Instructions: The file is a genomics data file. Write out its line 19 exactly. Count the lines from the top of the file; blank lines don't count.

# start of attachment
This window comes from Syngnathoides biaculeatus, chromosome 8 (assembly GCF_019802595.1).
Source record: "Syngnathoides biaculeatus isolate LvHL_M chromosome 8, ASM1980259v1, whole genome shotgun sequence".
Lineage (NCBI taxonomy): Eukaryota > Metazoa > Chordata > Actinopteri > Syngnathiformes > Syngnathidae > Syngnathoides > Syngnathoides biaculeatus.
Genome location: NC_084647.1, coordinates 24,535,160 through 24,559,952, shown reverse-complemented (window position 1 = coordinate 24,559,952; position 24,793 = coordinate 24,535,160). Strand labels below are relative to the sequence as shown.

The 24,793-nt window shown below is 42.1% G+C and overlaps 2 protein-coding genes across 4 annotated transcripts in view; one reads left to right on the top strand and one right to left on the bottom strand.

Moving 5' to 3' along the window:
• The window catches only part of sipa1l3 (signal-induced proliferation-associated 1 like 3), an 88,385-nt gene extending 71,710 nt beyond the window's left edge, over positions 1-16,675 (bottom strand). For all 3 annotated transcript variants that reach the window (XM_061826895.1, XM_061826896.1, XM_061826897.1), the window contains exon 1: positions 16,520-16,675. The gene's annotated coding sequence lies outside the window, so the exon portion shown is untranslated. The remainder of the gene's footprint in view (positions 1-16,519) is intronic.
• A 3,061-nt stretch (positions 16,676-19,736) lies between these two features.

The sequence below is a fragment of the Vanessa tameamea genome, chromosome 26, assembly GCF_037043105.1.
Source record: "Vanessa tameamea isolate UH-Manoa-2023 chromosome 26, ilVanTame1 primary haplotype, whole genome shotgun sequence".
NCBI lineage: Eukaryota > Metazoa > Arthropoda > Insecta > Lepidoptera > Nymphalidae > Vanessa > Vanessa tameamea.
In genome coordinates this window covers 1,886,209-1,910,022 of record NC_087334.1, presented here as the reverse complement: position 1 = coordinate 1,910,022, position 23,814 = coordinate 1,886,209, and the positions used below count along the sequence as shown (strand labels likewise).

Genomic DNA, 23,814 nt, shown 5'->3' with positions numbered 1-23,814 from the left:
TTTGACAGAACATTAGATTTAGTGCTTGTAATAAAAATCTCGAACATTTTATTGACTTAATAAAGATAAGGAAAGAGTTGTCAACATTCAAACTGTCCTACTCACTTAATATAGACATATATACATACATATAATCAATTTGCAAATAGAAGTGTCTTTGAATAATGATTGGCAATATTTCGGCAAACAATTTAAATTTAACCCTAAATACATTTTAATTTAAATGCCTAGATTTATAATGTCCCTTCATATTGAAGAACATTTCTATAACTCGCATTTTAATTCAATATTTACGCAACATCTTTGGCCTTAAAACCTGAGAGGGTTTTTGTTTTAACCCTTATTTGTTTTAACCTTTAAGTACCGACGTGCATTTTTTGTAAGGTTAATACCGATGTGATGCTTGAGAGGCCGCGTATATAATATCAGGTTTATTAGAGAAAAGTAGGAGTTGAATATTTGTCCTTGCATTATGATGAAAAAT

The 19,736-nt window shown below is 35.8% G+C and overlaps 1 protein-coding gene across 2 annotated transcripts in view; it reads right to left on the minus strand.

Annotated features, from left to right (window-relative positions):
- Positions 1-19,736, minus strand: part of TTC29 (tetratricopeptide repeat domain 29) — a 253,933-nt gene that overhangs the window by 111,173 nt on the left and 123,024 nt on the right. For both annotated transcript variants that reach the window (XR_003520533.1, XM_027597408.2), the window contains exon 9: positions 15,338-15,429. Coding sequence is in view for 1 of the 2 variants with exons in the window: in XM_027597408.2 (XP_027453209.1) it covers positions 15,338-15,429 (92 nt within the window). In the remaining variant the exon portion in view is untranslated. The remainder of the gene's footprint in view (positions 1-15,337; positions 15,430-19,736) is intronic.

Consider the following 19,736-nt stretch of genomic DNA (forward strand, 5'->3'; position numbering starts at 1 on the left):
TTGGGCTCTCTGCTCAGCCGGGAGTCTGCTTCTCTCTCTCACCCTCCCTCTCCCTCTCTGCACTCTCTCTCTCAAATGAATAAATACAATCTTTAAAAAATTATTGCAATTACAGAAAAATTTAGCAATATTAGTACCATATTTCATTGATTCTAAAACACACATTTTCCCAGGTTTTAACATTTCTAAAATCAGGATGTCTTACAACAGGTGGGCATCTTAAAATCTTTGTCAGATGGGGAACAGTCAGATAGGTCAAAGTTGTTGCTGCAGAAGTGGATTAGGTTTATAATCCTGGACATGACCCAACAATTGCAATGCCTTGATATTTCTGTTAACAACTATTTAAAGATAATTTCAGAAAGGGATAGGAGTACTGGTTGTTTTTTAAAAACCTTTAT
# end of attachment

TTGGGCTCTCTGCTCAGCCGGGAGTCTGCTTCTCTCTCTCACCCTCCCTCTCCCTCTCTGCACTCTCTCTCTCAAATGAATAAATACAATCTTTAAAAAATTATTGCAATTACAGAAAAATTTAGCAATATTAGTACCATATTTCATTGATTCTAAAACACACATTTTCCCAGGTTTTAACATTTCTAAAATCAGGATGTCTTACAACAGGTGGGCATCTTAAAATCTTTGTCAGATGGGGAACAGTCAGATAGGTCAAAGTTGTTGCTGCAGAAGTGGATTAGGTTTATAATCCTGGACATGACCCAACAATTGCAATGCCTTGATATTTCTGTTAACAACTATTTAAAGATAATTTCAGAAAGGGATAGGAGTACTGGTTGTTTTTTAAAAACCTTTAT